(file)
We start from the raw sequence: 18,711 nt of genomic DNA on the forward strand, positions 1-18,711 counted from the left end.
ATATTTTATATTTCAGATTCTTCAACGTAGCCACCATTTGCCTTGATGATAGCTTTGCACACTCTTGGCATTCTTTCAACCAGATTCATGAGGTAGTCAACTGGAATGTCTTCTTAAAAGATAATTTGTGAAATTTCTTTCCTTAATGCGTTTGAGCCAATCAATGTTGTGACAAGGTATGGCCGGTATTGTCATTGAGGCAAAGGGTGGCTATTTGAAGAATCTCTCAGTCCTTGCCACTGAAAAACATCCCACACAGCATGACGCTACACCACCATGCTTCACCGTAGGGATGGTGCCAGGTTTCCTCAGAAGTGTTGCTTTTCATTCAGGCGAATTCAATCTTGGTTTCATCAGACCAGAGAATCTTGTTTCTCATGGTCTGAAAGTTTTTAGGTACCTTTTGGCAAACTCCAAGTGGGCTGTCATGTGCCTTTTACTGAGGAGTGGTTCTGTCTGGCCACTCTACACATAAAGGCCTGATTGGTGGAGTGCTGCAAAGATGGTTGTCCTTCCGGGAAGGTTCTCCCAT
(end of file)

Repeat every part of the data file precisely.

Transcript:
We start from the raw sequence: 18,711 nt of genomic DNA on the forward strand, positions 1-18,711 counted from the left end.
ATATTTTATATTTCAGATTCTTCAACGTAGCCACCATTTGCCTTGATGATAGCTTTGCACACTCTTGGCATTCTTTCAACCAGATTCATGAGGTAGTCAACTGGAATGTCTTCTTAAAAGATAATTTGTGAAATTTCTTTCCTTAATGCGTTTGAGCCAATCAATGTTGTGACAAGGTATGGCCGGTATTGTCATTGAGGCAAAGGGTGGCTATTTGAAGAATCTCTCAGTCCTTGCCACTGAAAAACATCCCACACAGCATGACGCTACACCACCATGCTTCACCGTAGGGATGGTGCCAGGTTTCCTCAGAAGTGTTGCTTTTCATTCAGGCGAATTCAATCTTGGTTTCATCAGACCAGAGAATCTTGTTTCTCATGGTCTGAAAGTTTTTAGGTACCTTTTGGCAAACTCCAAGTGGGCTGTCATGTGCCTTTTACTGAGGAGTGGTTCTGTCTGGCCACTCTACACATAAAGGCCTGATTGGTGGAGTGCTGCAAAGATGGTTGTCCTTCCGGGAAGGTTCTCCCAT